Learning Communities and Educational Technology: Part II - Tech Learning

Learning Communities and Educational Technology: Part II

The connection between learning communities and technology integration may become a powerful combination to foster collaborative learning environments that promote and sustain the integration of information technologies. The ultimate goal is to enhance student and teacher learning experiences. Part I examined
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The connection between learning communities and technology integration may become a powerful combination to foster collaborative learning environments that promote and sustain the integration of information technologies. The ultimate goal is to enhance student and teacher learning experiences. Part I examined research on learning communities and Internet-based learning activities. Now, Part II explores the implementation of a school district’s K-12 Technology Learning Community program.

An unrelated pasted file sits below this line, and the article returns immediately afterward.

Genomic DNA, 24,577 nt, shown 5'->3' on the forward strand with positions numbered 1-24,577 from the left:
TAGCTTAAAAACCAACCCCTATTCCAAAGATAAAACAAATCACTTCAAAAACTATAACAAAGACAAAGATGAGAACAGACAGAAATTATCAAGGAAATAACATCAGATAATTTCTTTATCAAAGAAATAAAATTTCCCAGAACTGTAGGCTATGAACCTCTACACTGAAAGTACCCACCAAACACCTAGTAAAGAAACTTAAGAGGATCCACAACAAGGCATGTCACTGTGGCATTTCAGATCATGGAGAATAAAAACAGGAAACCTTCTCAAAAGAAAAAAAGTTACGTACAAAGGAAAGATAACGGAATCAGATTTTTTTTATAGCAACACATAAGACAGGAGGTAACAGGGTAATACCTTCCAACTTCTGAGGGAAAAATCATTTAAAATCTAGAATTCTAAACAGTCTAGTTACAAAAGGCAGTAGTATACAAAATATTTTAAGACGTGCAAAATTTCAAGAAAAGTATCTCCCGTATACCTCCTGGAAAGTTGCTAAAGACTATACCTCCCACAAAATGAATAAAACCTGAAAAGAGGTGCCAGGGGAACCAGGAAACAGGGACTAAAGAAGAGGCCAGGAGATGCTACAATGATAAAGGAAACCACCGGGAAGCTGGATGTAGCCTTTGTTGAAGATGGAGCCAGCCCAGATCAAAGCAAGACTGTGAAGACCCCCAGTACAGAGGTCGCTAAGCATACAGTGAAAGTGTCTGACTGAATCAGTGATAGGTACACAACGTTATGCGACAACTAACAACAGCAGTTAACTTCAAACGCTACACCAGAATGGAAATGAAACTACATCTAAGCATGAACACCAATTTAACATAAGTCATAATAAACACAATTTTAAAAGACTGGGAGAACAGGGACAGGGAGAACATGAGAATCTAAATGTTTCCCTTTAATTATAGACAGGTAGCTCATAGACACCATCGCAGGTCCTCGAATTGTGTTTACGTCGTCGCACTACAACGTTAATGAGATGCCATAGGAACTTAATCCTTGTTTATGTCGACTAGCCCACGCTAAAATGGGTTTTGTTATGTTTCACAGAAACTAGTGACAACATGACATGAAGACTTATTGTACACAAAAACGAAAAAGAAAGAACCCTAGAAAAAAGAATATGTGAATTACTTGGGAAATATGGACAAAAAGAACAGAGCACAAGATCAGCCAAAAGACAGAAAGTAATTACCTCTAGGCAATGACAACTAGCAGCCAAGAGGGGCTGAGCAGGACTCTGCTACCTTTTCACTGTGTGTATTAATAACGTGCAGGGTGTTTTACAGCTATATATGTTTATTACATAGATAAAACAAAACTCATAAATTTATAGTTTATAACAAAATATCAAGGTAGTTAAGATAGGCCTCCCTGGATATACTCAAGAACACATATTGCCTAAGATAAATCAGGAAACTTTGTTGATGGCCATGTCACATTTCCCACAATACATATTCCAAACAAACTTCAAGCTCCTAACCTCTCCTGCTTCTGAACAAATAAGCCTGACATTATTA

The Byram Hills Learning Communities Model